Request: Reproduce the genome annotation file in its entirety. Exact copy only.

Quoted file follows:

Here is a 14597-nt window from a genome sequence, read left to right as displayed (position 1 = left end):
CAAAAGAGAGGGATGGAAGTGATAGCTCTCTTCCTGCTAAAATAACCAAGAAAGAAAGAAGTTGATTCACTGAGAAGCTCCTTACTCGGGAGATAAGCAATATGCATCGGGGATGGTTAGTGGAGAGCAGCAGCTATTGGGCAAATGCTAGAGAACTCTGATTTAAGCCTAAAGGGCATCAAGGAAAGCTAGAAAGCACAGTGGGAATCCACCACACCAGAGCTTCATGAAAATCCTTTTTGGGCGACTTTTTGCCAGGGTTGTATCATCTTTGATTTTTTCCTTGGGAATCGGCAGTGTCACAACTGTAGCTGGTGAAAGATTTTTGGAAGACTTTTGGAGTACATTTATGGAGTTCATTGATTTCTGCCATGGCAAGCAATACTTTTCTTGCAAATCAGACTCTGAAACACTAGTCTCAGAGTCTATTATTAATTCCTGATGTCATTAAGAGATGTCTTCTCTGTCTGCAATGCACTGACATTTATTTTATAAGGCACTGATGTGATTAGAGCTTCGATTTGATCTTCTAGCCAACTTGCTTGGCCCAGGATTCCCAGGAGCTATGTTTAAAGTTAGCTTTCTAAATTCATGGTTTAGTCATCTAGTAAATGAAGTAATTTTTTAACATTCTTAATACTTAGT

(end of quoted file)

Here is a 14597-nt window from a genome sequence, read left to right as displayed (position 1 = left end):
CAAAAGAGAGGGATGGAAGTGATAGCTCTCTTCCTGCTAAAATAACCAAGAAAGAAAGAAGTTGATTCACTGAGAAGCTCCTTACTCGGGAGATAAGCAATATGCATCGGGGATGGTTAGTGGAGAGCAGCAGCTATTGGGCAAATGCTAGAGAACTCTGATTTAAGCCTAAAGGGCATCAAGGAAAGCTAGAAAGCACAGTGGGAATCCACCACACCAGAGCTTCATGAAAATCCTTTTTGGGCGACTTTTTGCCAGGGTTGTATCATCTTTGATTTTTTCCTTGGGAATCGGCAGTGTCACAACTGTAGCTGGTGAAAGATTTTTGGAAGACTTTTGGAGTACATTTATGGAGTTCATTGATTTCTGCCATGGCAAGCAATACTTTTCTTGCAAATCAGACTCTGAAACACTAGTCTCAGAGTCTATTATTAATTCCTGATGTCATTAAGAGATGTCTTCTCTGTCTGCAATGCACTGACATTTATTTTATAAGGCACTGATGTGATTAGAGCTTCGATTTGATCTTCTAGCCAACTTGCTTGGCCCAGGATTCCCAGGAGCTATGTTTAAAGTTAGCTTTCTAAATTCATGGTTTAGTCATCTAGTAAATGAAGTAATTTTTTAACATTCTTAATACTTAGT